Theater TikTok, in particular, is a terrifying place of musical theatre madness, something beyond imagination, a warped meme-fest where viral content explodes because it’s so recognizable. TikTok’s relentless zaniness is the perfect match for musical theatre kids; more than that, the raucousness of the platform seems like one big awkward cast party.

🖋 Backing up…how do you even describe TikTok? That’s what writer Kyle Chayka set out to do this week in his newsletter, as someone who was entirely new to the platform. Writes Chayka:

More than any other social network since MySpace it feels like a new experience, the emergence of a different kind of technology and a different mode of consuming media.

TikTok’s unbelievable algorithm means the moment you start using it, it immerses you in an endless stream of content. It’s an absurd extension of the internet, like an inevitable conclusion of frantic user-created content. TikTok doesn’t prompt you on who to follow, like with Twitter or Instagram: it simply learns from your behavior what you like and you start descending into its dark holes, flooded with media. Chayka continues:

On TikTok, I never know where something’s coming from or why, only if I like it. There is no context. If Twitter is all about provenance — trusted people signing off on each other’s content, retweeting endorsements — TikTok is simply about the end result. Each video is evaluated on its own merits, one at a time.

The nature of TikTok extends itself to an aesthetics of reality:

TikTok is compelling because it’s so wide, a social network with the userbase of Facebook but fully multimedia, with the kinds of expensive-looking video editing and effects we’re used to on television. The platform presents media (or life itself?) as a permanent reality TV show, and you can tune in to any corner of it at any time.

Its philosophical basis is the meme, in the literal definition of the word: endless copying and dueting and dubbing make up the fabric of its content. But intertwined with the meme is appropriation; it’s impossible to fully grasp TikTok without understanding its involvement in the rise of “digital blackface” and minstrelsy, as Jason Parham brilliantly wrote about earlier this year.

Is this constant exposure to moving images a problem for our culture? Certainly moving images are one of the most powerful tools in culture today, a new kind of literacy. And they carry with them a lasting power, for good or for bad. The nostalgically-minded might also disparage the ubiquity of images in the name of the original saving grace of images: cinema. (They might have a point, but I chuckled when I came across Susan Sontag’s 1995 New York Times essay entitled “The Decay of Cinema” this week; she wrote: “Images now appear in any size and on a variety of surfaces: on a screen in a theater, on disco walls and on megascreens hanging above sports arenas. The sheer ubiquity of moving images has steadily undermined the standards people once had both for cinema as art and for cinema as popular entertainment.” If only she had heard about TikTok…)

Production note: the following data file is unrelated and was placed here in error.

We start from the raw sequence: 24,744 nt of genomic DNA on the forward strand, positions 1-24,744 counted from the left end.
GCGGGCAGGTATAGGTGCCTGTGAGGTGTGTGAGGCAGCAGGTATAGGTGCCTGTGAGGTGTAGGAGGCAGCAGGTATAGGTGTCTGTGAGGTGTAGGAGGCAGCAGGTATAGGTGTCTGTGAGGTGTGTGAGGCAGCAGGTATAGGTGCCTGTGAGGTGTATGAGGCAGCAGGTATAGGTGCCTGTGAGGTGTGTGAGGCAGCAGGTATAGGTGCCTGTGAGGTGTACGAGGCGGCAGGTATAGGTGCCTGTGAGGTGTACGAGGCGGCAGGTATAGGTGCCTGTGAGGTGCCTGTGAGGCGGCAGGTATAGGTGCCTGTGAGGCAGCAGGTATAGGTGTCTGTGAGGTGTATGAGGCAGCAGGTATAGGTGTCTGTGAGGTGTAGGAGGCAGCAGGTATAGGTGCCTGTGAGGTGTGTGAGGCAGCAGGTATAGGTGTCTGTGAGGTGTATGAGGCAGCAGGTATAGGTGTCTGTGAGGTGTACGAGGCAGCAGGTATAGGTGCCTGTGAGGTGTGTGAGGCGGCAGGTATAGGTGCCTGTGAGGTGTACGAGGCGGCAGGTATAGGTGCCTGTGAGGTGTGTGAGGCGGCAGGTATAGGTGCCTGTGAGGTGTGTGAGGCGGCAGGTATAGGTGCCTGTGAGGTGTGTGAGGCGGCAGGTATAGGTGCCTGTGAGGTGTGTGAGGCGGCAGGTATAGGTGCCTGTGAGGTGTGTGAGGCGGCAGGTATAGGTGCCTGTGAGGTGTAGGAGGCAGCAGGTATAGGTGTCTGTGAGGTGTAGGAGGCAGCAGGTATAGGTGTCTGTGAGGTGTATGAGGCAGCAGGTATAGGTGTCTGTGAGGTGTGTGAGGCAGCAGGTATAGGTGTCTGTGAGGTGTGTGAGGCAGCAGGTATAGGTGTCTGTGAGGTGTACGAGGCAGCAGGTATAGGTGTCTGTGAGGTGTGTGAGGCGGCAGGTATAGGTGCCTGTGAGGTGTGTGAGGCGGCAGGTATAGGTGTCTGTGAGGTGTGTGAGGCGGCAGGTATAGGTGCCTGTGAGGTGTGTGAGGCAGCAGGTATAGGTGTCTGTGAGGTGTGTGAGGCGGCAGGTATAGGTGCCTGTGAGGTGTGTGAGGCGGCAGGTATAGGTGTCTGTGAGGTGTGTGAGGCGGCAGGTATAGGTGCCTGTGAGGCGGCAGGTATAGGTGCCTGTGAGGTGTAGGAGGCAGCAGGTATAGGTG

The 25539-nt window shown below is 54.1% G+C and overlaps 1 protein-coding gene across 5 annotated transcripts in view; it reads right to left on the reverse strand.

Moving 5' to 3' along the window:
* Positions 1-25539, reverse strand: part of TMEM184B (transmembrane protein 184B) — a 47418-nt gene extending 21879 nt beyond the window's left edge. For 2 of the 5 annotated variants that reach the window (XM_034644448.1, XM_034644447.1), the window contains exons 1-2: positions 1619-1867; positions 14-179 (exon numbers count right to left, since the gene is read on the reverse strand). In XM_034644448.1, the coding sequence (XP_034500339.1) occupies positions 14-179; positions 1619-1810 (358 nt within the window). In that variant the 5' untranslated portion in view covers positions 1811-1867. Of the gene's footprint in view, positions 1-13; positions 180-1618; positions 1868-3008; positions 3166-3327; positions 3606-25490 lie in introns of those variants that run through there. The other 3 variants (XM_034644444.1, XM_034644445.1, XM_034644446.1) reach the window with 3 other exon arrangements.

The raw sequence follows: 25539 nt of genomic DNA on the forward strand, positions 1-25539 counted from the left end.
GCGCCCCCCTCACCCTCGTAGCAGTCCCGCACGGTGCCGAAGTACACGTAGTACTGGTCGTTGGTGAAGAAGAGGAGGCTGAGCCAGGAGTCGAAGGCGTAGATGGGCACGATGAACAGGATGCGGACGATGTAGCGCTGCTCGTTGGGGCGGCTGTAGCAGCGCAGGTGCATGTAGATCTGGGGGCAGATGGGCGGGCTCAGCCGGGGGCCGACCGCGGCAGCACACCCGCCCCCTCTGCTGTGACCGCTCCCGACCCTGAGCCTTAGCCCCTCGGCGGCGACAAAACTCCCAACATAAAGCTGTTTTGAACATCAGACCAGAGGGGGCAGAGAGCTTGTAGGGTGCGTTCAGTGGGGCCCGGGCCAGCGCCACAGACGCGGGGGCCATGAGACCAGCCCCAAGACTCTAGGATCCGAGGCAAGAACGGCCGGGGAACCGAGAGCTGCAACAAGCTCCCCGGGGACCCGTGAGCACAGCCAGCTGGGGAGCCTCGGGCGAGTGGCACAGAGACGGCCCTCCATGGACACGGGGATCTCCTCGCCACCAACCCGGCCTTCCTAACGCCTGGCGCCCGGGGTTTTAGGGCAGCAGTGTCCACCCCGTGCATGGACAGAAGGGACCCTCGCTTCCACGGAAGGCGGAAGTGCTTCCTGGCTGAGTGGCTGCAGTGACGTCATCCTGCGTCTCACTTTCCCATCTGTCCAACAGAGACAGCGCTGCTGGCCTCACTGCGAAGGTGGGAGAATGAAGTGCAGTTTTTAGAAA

⌨️ Meanwhile, Substack continues its utter domination in the space of independent writers online, as Matthew Yglesias became the latest writer to jump ship from a traditional organization to publish his own paywalled newsletter on the platform. (Like Glenn Greenwald, he was also a co-founder: Yglesias of Vox, Greenwald of The Intercept.) Next to TikTok, it’s one of the hottest media companies out there right now—but it operates in ways that seem philosophically antithetical to TikTok.

While TikTok is non-linear, algorithmic, and always seems to give the chance of brief fame, Substack is linear, non-algorithmic, and what you might call ‘star-based’: it rewards those with larger, existing audiences, like Yglesias, Greenwald, Andrew Sullivan, Matt Taibbi, or any of the number of other established journalists that have made their way over to Substack.

In a great essay profiling the company for Columbia Journalism Review, Clio Chang writes:

The intention is declarative—you, too, can make it on Substack. But as you peruse the lists, something becomes clear: the most successful people on Substack are those who have already been well-served by existing media power structures. Most are white and male; several are conservative. Matt Taibbi, Andrew Sullivan, and most recently, Glenn Greenwald—who offer similar screeds about the dangers of cancel culture and the left—all land in the top ten.